It’s fava bean season, and I’ve just returned from picking a basketful of fat green pods from my lovingly tended terraced and trellised hilltop garden, with its fairy tale view overlooking that quaint medieval village…
The truth is, I feel a little disingenuous writing about fava beans. I don’t have any growing in my suburban D.C. yard, which around here is known as the Garden of Neglect, and which at the moment contains one giant mound of mint and a surprisingly healthy bush of flat-leaf parsley that wintered over of its own accord.
If I want favas, I have to search them out at farmers markets or buy them at my local gourmet grocery store to the tune of $3.99 a pound (still in their pods). I do buy them, just once or twice during their brief season. I buy them for their audacious inch worm-green color, for their silky texture, for their buttery, slightly bitter flavor. And yes, sometimes I pretend, as I sit at my kitchen table and pry open the soft, cushioned pods, that I am sitting at a little wrought iron table in that fantasy garden.
Not everyone is enamored of fava beans, and by that I mean the amount of “work” that it takes to open their pods, which don’t unzip easily the way pea pods do. And then there is the peeling, for after they are shelled they must also be peeled. The only exceptions are the tiniest, newest fava beans, which can be enjoyed raw and unpeeled. For the rest, peeling is necessary and entails boiling them for a couple of minutes in salted water, shocking them in an ice water bath, and then popping them out of their tough outer-skin jackets. At this point it becomes clear just how meager their yield is—one pound in the pod amounts to a scant cup of shelled and peeled beans. You have to ask yourself: Is it worth it?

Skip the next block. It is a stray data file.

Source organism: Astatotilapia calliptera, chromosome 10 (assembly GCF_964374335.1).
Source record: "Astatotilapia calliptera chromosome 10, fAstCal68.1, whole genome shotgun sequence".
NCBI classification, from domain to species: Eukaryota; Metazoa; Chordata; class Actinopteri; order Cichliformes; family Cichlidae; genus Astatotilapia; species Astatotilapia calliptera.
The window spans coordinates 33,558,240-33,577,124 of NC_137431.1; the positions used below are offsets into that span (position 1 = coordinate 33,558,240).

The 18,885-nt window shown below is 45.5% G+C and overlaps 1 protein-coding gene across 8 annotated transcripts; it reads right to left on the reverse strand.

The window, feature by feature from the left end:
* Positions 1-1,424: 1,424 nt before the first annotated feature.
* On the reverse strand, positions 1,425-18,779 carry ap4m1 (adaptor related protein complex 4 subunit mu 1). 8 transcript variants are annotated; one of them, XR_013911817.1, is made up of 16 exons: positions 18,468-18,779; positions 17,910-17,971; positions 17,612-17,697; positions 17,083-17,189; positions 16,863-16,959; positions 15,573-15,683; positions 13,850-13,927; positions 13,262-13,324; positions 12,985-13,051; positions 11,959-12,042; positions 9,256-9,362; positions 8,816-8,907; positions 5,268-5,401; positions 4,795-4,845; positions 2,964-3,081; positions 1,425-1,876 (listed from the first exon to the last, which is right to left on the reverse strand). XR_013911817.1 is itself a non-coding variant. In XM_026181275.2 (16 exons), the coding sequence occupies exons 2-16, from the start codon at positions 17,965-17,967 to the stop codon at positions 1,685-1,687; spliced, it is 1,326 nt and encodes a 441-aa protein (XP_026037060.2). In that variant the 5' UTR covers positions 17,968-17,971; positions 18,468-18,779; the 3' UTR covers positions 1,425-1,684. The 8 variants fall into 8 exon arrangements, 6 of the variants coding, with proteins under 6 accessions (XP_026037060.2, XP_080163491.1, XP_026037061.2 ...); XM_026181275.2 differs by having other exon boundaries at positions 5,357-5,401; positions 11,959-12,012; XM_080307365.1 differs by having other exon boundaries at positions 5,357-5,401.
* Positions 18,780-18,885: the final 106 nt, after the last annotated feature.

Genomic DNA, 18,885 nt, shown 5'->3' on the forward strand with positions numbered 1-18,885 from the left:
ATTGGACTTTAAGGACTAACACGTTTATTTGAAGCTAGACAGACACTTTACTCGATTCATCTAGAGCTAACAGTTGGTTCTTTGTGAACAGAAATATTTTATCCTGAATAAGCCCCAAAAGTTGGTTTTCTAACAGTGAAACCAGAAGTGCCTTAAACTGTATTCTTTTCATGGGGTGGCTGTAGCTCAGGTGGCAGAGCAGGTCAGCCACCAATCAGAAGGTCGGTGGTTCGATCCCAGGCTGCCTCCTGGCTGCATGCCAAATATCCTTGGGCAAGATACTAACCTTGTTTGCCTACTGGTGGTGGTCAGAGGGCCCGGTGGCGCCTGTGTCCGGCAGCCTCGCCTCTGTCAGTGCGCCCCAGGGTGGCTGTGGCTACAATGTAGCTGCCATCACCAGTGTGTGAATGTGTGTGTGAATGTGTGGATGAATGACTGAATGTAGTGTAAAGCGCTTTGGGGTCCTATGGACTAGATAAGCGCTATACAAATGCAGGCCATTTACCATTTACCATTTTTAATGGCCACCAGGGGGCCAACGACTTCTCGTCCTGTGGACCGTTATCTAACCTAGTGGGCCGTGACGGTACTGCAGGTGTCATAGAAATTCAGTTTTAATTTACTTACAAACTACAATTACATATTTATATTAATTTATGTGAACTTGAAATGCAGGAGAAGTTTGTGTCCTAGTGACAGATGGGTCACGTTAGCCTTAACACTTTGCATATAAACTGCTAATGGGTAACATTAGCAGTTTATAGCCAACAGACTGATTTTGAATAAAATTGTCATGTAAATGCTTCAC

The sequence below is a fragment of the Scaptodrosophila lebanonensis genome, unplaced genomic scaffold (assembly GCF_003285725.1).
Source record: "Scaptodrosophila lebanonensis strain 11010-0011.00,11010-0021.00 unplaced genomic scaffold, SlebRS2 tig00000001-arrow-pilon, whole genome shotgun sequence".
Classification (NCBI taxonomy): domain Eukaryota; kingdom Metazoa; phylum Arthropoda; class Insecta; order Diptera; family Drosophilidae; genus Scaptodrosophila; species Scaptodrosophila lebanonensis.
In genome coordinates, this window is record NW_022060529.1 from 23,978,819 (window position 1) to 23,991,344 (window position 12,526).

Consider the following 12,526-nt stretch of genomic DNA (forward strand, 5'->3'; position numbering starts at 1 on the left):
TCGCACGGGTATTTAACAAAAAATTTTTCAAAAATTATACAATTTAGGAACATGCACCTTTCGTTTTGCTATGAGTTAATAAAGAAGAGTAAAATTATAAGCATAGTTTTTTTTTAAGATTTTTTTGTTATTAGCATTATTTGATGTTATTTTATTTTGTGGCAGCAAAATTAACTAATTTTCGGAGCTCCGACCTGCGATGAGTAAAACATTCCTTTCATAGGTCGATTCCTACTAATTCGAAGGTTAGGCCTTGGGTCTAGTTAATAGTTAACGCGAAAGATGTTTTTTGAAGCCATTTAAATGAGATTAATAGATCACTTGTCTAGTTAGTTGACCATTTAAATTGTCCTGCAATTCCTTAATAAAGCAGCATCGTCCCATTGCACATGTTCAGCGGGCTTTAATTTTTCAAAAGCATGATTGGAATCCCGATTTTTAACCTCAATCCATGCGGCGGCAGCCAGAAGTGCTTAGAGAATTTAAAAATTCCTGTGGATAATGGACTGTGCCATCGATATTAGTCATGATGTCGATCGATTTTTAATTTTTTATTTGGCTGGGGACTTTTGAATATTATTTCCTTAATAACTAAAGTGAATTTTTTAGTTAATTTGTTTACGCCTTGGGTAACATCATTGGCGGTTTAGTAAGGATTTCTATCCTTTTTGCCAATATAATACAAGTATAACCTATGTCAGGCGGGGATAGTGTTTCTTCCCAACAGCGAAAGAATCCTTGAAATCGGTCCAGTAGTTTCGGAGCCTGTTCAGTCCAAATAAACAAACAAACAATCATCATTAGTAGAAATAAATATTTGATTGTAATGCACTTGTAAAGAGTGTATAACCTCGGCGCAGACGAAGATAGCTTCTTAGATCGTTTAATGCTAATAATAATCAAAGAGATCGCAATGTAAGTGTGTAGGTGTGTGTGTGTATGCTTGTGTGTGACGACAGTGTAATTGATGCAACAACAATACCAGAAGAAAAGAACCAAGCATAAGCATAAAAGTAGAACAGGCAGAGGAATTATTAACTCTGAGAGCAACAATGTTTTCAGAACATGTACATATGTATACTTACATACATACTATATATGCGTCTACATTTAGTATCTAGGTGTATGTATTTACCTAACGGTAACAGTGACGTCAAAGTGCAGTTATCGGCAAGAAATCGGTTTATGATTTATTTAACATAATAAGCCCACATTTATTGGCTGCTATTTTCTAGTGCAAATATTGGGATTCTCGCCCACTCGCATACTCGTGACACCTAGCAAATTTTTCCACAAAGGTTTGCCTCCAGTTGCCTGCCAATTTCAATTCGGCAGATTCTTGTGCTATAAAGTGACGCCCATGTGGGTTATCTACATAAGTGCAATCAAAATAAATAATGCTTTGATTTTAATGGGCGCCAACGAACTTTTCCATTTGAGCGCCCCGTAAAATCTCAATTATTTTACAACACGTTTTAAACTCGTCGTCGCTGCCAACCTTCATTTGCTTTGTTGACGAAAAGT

For me the answer is yes. I have never minded those small, repetitive kitchen tasks—shelling, peeling, pitting. These are tasks that invite contemplation, and I much prefer them to, say, cleaning out the garage or folding the laundry. And favas are a true seasonal delight . Eating them is like eating spring—green, fresh, and sweet, with a shade of bitterness. Alhough their yield is small, one or two cups of shelled and peeled favas can go a long way.
Here are some ideas for cooking with shelled and peeled favas:
* Sauté with baby artichokes, spring onions, peas, and shredded tender lettuce. This spring ‘stew’ is known in parts of Italy as ‘la Vignarola’ and can be enjoyed with good bread or tossed with cooked egg noodles.
* Stir into risotto, as you would fresh peas or asparagus.
* Cook in vegetable stock with onions, pancetta, and spring herbs such as mint and marjoram. Serve as an accompaniment to salmon.
* Braise in milk with spring herbs and serve as an accompaniment to lamb.
* Make a spring vegetable minestrone, with favas, peas, carrots, spring onions, and ditalini pasta.
* Sauté in olive oil with minced herbs (mint, oregano, marjoram, parsley, rosemary—whatever you like). Add a couple of tablespoons of broth or cream, season with salt and pepper, and mash coarsely. Spread the purée on crostini and garnish with shavings of pecorino cheese and a drizzle of olive oil.
Most important, don’t delay. Laundry is forever, but fava beans are for right now.
Do you cook fava beans in spring? I’d love to hear your suggestions.